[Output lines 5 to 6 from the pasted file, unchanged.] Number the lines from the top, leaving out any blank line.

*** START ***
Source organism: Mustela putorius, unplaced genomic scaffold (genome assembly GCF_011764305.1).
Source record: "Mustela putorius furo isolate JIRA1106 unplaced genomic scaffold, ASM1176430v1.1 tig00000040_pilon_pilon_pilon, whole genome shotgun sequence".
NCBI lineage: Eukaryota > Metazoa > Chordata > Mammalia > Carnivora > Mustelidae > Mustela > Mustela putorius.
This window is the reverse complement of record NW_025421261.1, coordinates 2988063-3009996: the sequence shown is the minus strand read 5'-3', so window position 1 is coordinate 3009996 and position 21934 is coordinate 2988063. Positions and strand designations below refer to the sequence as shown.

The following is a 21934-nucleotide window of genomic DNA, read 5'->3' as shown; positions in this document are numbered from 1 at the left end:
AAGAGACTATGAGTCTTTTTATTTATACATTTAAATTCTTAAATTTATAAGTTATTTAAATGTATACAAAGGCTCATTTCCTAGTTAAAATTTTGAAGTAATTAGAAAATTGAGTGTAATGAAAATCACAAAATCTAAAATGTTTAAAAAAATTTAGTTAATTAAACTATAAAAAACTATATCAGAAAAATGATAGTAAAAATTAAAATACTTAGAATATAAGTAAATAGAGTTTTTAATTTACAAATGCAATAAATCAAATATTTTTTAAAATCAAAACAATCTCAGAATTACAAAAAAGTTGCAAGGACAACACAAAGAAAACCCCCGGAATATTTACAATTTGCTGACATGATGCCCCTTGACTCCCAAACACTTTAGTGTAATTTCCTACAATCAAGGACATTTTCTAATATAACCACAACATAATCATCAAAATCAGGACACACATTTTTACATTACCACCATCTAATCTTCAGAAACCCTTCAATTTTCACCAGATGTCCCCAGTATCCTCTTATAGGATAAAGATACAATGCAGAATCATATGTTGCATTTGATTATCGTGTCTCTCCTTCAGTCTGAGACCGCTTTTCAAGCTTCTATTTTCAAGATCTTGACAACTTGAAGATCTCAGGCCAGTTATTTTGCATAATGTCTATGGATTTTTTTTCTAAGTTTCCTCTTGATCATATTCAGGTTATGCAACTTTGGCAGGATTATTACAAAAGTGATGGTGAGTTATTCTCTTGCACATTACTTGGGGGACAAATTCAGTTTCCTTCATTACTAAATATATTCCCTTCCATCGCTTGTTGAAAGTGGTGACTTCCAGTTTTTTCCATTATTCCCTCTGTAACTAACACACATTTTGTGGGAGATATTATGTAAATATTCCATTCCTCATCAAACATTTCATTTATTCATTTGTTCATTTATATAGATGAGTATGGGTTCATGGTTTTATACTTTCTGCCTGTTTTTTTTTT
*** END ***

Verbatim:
The following is a 21934-nucleotide window of genomic DNA, read 5'->3' as shown; positions in this document are numbered from 1 at the left end:
AAGAGACTATGAGTCTTTTTATTTATACATTTAAATTCTTAAATTTATAAGTTATTTAAATGTATACAAAGGCTCATTTCCTAGTTAAAATTTTGAAGTAATTAGAAAATTGAGTGTAATGAAAATCACAAAATCTAAAATGTTTAAAAAAATTTAGTTAATTAAACTATAAAAAACTATATCAGAAAAATGATAGTAAAAATTAAAATACTTAGAATATAAGTAAATAGAGTTTTTAATTTACAAATGCAATAAATCAAATATTTTTTAAAATCAAAACAATCTCAGAATTACAAAAAAGTTGCAAGGACAACACAAAGAAAACCCCCGGAATATTTACAATTTGCTGACATGATGCCCCTTGACTCCCAAACACTTTAGTGTAATTTCCTACAATCAAGGACATTTTCTAATATAACCACAACATAATCATCAAAATCAGGACACACATTTTTACATTACCACCATCTAATCTTCAGAAACCCTTCAATTTTCACCAGATGTCCCCAGTATCCTCTTATAGGATAAAGATACAATGCAGAATCATATGTTGCATTTGATTATCGTGTCTCTCCTTCAGTCTGAGACCGCTTTTCAAGCTTCTATTTTCAAGATCTTGACAACTTGAAGATCTCAGGCCAGTTATTTTGCATAATGTCTATGGATTTTTTTTCTAAGTTTCCTCTTGATCATATTCAGGTTATGCAACTTTGGCAGGATTATTACAAAAGTGATGGTGAGTTATTCTCTTGCACATTACTTGGGGGACAAATTCAGTTTCCTTCATTACTAAATATATTCCCTTCCATCGCTTGTTGAAAGTGGTGACTTCCAGTTTTTTCCATTATTCCCTCTGTAACTAACACACATTTTGTGGGAGATATTATGTAAATATTCCATTCCTCATCAAACATTTCATTTATTCATTTGTTCATTTATATAGATGAGTATGGGTTCATGGTTTTATACTTTCTGCCTGTTTTTTTTTT